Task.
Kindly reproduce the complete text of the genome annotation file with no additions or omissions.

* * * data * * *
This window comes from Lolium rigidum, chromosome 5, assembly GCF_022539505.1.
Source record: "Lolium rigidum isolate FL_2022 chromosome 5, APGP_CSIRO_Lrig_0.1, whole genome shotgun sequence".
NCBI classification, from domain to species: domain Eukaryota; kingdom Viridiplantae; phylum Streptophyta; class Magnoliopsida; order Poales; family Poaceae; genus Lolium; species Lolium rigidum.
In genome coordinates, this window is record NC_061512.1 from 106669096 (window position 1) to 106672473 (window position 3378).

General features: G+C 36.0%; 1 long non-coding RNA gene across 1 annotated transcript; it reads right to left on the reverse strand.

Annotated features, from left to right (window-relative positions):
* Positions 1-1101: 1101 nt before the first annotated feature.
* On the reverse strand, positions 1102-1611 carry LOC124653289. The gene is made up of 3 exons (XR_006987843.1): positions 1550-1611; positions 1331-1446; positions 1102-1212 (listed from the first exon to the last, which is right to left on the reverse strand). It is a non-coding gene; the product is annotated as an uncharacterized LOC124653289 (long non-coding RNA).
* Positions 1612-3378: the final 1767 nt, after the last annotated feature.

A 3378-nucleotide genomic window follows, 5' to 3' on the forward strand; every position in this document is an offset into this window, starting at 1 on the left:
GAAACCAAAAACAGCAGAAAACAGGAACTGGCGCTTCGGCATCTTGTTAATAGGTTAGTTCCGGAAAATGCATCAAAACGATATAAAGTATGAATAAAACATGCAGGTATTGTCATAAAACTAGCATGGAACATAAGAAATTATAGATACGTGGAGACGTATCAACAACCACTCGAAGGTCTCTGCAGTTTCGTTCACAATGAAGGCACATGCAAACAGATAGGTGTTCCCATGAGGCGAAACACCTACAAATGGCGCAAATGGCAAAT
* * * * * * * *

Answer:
This window comes from Lolium rigidum, chromosome 5, assembly GCF_022539505.1.
Source record: "Lolium rigidum isolate FL_2022 chromosome 5, APGP_CSIRO_Lrig_0.1, whole genome shotgun sequence".
NCBI classification, from domain to species: domain Eukaryota; kingdom Viridiplantae; phylum Streptophyta; class Magnoliopsida; order Poales; family Poaceae; genus Lolium; species Lolium rigidum.
In genome coordinates, this window is record NC_061512.1 from 106669096 (window position 1) to 106672473 (window position 3378).

General features: G+C 36.0%; 1 long non-coding RNA gene across 1 annotated transcript; it reads right to left on the reverse strand.

Annotated features, from left to right (window-relative positions):
* Positions 1-1101: 1101 nt before the first annotated feature.
* On the reverse strand, positions 1102-1611 carry LOC124653289. The gene is made up of 3 exons (XR_006987843.1): positions 1550-1611; positions 1331-1446; positions 1102-1212 (listed from the first exon to the last, which is right to left on the reverse strand). It is a non-coding gene; the product is annotated as an uncharacterized LOC124653289 (long non-coding RNA).
* Positions 1612-3378: the final 1767 nt, after the last annotated feature.

A 3378-nucleotide genomic window follows, 5' to 3' on the forward strand; every position in this document is an offset into this window, starting at 1 on the left:
GAAACCAAAAACAGCAGAAAACAGGAACTGGCGCTTCGGCATCTTGTTAATAGGTTAGTTCCGGAAAATGCATCAAAACGATATAAAGTATGAATAAAACATGCAGGTATTGTCATAAAACTAGCATGGAACATAAGAAATTATAGATACGTGGAGACGTATCAACAACCACTCGAAGGTCTCTGCAGTTTCGTTCACAATGAAGGCACATGCAAACAGATAGGTGTTCCCATGAGGCGAAACACCTACAAATGGCGCAAATGGCAAAT